Popular Science has a great article about the creation of coloured bubbles. You’d think it was a pretty basic thing to do, but trying to get dyes to stay dissolved in the thin layer of surfacant and water that makes up a bubble, while at the same time making sure that the dye is not toxic or staining, is a pretty difficult task.
The last couple of pages of the article describe the solution in detail, and it’s certainly not the solution that you’d naturally come up with. Rather than using a washable dye, the creators ended up with a dye that totally vanishes when dry. Pretty amazing really, and as the article mentions, there are hundreds of possibly applications for such a dye:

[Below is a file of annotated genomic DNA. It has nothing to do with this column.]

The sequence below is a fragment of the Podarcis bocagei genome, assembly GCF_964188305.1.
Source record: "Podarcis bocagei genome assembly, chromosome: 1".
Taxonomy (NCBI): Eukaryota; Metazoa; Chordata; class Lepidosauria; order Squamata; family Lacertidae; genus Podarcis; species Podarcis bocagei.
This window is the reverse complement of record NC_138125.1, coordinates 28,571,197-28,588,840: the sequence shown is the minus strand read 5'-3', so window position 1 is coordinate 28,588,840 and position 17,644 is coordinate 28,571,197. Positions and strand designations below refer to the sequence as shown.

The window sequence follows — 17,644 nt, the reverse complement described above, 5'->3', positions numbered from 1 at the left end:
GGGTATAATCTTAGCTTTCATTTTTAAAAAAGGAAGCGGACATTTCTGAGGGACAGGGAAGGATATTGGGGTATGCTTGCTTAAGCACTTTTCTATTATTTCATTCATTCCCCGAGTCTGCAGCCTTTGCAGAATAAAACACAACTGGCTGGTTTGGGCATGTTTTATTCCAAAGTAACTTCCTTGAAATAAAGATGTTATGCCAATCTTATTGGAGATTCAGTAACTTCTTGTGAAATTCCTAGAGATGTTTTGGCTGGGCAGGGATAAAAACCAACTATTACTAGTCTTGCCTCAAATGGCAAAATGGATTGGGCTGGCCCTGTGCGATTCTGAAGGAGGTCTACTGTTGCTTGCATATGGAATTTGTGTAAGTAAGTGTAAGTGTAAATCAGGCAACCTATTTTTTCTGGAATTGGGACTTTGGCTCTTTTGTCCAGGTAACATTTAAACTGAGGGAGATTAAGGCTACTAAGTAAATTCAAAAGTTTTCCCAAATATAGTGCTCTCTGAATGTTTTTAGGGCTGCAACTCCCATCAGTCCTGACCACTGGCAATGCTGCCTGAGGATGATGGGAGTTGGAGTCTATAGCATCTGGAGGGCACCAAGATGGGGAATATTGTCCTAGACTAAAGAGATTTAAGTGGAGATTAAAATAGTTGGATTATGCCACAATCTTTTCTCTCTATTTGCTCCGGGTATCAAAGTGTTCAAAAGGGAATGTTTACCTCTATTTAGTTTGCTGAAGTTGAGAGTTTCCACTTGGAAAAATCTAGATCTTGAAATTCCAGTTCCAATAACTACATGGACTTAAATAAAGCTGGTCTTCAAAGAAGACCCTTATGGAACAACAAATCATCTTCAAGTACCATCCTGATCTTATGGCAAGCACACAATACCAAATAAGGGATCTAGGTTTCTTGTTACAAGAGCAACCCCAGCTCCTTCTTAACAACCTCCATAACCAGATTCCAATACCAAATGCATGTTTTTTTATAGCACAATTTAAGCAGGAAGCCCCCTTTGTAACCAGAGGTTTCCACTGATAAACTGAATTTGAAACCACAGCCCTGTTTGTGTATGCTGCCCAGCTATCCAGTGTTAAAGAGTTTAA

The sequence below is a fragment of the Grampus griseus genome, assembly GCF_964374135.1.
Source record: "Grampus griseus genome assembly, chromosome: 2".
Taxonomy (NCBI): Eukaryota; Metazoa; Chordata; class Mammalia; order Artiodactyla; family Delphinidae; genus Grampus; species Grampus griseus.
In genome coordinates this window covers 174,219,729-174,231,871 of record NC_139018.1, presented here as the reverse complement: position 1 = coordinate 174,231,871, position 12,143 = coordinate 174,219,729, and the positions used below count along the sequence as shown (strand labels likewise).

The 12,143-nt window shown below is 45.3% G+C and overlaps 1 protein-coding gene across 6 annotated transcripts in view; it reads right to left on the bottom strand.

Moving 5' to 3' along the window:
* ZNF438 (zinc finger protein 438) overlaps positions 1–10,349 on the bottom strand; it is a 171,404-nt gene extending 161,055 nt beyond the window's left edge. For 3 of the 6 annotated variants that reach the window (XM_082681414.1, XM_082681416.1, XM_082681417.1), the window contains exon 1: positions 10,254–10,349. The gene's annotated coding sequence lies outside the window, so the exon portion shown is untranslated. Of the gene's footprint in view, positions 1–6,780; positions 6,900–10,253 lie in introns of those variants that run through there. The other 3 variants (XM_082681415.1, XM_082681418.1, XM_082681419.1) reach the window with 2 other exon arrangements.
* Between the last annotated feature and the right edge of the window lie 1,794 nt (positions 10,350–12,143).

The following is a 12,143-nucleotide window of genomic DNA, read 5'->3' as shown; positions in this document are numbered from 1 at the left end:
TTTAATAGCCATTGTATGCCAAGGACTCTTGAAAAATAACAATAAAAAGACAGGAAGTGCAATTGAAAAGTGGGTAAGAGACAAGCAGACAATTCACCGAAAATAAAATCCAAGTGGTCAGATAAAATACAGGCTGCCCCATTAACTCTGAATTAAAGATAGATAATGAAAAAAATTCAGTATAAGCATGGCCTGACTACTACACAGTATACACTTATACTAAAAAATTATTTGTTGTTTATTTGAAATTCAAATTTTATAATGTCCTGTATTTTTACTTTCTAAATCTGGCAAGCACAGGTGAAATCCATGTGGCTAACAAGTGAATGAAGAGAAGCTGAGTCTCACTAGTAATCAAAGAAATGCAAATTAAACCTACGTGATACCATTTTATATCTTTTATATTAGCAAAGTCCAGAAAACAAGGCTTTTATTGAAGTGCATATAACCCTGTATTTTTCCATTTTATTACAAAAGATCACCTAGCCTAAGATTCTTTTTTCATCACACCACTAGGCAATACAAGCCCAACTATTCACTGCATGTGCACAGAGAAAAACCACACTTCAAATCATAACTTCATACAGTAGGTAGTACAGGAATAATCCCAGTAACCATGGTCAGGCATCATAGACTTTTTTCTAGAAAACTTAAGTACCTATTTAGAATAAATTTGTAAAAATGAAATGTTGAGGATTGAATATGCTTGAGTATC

Among the ideas Kehoe has already mocked up are a finger paint that fades from every surface except a special paper, a hair dye that vanishes in a few hours, and disappearing-graffiti spray paint. There’s a toothpaste that would turn kids’ mouths a bright color until they had brushed for the requisite 30 seconds, and a soap that would do the same for hand washing.
He’s also thinking outside the toy chest, mucking around in the lab on weekends making things like a Swiffer that leaves a momentary trace showing where you’ve Swiffered and a temporary wall paint that would let you spend a few hours with a color before committing to it. The dye’s reach is so great that there are even biotech and industrial uses being discussed.